The mechanical vapour compression desalination system from Texas A&M University works at 171ºC (340ºF). The evaporator works on a dropwise condensation mode, which allows unusually high overall heat transfer coefficients. Working at very small temperature differentials keeps energy consumption at a minimum and produces drinking water at a low cost.
Dr Jorge Lara, researcher at Texas A&M University decided to incorporate Fluid Dynamic’s Coloid-A-Tron equipment into the 50 KGD pilot skid, which will be tested at the City of Laredo, Texas. The Coloid-A-Tron technology should prevent scaling on the active heat transfer surface of the evaporator, which operates at high temperatures.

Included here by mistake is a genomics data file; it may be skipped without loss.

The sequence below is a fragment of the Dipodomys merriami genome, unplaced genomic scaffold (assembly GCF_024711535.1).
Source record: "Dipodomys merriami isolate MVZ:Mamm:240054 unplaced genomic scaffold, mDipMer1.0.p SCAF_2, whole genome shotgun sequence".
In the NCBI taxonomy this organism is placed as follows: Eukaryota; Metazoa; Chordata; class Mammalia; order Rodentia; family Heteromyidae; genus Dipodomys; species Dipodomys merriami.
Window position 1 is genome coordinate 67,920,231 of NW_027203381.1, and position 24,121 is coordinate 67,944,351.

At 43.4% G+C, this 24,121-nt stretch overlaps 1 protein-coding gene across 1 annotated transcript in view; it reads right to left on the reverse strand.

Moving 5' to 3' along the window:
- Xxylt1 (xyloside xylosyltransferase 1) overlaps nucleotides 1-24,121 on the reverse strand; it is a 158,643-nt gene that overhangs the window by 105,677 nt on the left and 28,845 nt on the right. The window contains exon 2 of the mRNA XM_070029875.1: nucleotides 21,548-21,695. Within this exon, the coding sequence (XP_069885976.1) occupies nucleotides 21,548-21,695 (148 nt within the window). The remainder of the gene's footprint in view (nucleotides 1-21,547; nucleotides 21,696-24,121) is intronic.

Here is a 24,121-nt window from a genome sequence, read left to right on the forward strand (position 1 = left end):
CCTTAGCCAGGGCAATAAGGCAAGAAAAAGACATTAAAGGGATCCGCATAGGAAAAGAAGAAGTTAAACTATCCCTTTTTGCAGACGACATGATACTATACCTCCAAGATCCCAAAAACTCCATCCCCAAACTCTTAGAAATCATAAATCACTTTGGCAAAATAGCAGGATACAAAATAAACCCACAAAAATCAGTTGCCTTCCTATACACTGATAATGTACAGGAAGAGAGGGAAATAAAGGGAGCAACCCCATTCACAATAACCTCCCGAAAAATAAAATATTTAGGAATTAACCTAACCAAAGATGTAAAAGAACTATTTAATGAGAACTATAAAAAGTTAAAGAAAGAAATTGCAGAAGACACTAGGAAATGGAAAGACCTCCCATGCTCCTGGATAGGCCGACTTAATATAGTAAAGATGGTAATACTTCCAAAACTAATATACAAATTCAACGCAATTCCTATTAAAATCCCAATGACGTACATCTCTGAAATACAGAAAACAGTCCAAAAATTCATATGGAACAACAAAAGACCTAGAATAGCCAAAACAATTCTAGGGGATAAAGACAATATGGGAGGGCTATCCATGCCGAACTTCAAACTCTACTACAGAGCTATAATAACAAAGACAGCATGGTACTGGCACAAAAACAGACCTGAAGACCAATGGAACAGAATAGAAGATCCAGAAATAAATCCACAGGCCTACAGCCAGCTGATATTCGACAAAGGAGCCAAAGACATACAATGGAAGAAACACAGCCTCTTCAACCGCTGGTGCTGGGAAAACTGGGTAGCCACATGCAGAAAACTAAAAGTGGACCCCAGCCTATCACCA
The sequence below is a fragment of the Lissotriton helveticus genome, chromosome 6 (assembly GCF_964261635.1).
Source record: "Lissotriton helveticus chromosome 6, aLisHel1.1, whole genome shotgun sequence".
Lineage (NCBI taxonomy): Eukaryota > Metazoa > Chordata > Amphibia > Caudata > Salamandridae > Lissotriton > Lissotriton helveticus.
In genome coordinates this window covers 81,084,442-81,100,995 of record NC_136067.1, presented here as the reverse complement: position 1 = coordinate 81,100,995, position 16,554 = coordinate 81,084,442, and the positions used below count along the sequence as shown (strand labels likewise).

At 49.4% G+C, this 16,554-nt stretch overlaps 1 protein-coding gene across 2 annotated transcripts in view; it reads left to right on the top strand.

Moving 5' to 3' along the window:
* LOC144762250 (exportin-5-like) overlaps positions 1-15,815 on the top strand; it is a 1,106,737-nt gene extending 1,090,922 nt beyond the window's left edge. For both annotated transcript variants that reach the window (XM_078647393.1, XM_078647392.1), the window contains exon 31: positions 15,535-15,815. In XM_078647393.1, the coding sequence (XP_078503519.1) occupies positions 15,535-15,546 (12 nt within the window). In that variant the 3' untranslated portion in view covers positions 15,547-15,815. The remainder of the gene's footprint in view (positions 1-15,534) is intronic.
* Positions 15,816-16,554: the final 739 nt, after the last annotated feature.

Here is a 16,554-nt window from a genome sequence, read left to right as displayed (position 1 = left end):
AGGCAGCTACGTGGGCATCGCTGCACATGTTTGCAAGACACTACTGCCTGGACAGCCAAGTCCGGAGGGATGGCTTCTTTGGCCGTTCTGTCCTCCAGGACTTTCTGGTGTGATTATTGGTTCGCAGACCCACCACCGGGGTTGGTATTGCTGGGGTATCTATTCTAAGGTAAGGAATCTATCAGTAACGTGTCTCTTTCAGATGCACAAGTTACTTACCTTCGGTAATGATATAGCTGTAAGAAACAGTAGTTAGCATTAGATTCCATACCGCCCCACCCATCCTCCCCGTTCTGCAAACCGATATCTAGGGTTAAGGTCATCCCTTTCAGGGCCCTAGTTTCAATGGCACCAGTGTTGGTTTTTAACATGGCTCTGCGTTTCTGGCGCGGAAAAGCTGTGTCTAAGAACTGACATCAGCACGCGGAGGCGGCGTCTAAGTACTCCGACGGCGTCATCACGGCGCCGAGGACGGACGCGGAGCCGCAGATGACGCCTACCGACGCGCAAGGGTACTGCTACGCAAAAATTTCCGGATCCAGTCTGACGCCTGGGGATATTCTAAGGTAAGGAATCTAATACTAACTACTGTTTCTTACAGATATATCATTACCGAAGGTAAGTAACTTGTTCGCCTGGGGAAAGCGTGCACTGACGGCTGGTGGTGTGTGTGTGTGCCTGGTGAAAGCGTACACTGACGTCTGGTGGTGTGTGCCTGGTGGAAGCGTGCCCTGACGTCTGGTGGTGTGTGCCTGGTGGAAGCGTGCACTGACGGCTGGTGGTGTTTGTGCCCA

Dr Lara said: “We are really pleased to be co-operating with Fluid Dynamics. By combining our novel technology with Fluid Dynamics extensive experience in scale prevention we believe that our evaporator could make a major contribution to supplementing the supply of drinking water around the world.”